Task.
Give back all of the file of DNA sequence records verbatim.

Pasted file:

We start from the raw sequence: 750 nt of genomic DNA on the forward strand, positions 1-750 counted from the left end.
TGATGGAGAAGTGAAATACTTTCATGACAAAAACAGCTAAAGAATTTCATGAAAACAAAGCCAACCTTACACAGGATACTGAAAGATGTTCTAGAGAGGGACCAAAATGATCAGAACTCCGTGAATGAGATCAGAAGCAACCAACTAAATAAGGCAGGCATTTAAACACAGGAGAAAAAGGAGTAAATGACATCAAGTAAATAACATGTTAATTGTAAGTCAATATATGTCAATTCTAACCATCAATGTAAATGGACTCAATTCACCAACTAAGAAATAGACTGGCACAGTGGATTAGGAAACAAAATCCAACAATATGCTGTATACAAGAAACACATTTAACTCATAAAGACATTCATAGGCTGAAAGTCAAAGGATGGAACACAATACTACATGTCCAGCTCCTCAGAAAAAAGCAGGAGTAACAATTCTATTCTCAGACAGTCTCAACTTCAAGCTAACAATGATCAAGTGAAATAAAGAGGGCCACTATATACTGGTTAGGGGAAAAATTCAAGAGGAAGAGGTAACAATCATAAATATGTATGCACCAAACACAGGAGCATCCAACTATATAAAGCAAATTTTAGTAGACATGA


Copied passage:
We start from the raw sequence: 750 nt of genomic DNA on the forward strand, positions 1-750 counted from the left end.
TGATGGAGAAGTGAAATACTTTCATGACAAAAACAGCTAAAGAATTTCATGAAAACAAAGCCAACCTTACACAGGATACTGAAAGATGTTCTAGAGAGGGACCAAAATGATCAGAACTCCGTGAATGAGATCAGAAGCAACCAACTAAATAAGGCAGGCATTTAAACACAGGAGAAAAAGGAGTAAATGACATCAAGTAAATAACATGTTAATTGTAAGTCAATATATGTCAATTCTAACCATCAATGTAAATGGACTCAATTCACCAACTAAGAAATAGACTGGCACAGTGGATTAGGAAACAAAATCCAACAATATGCTGTATACAAGAAACACATTTAACTCATAAAGACATTCATAGGCTGAAAGTCAAAGGATGGAACACAATACTACATGTCCAGCTCCTCAGAAAAAAGCAGGAGTAACAATTCTATTCTCAGACAGTCTCAACTTCAAGCTAACAATGATCAAGTGAAATAAAGAGGGCCACTATATACTGGTTAGGGGAAAAATTCAAGAGGAAGAGGTAACAATCATAAATATGTATGCACCAAACACAGGAGCATCCAACTATATAAAGCAAATTTTAGTAGACATGA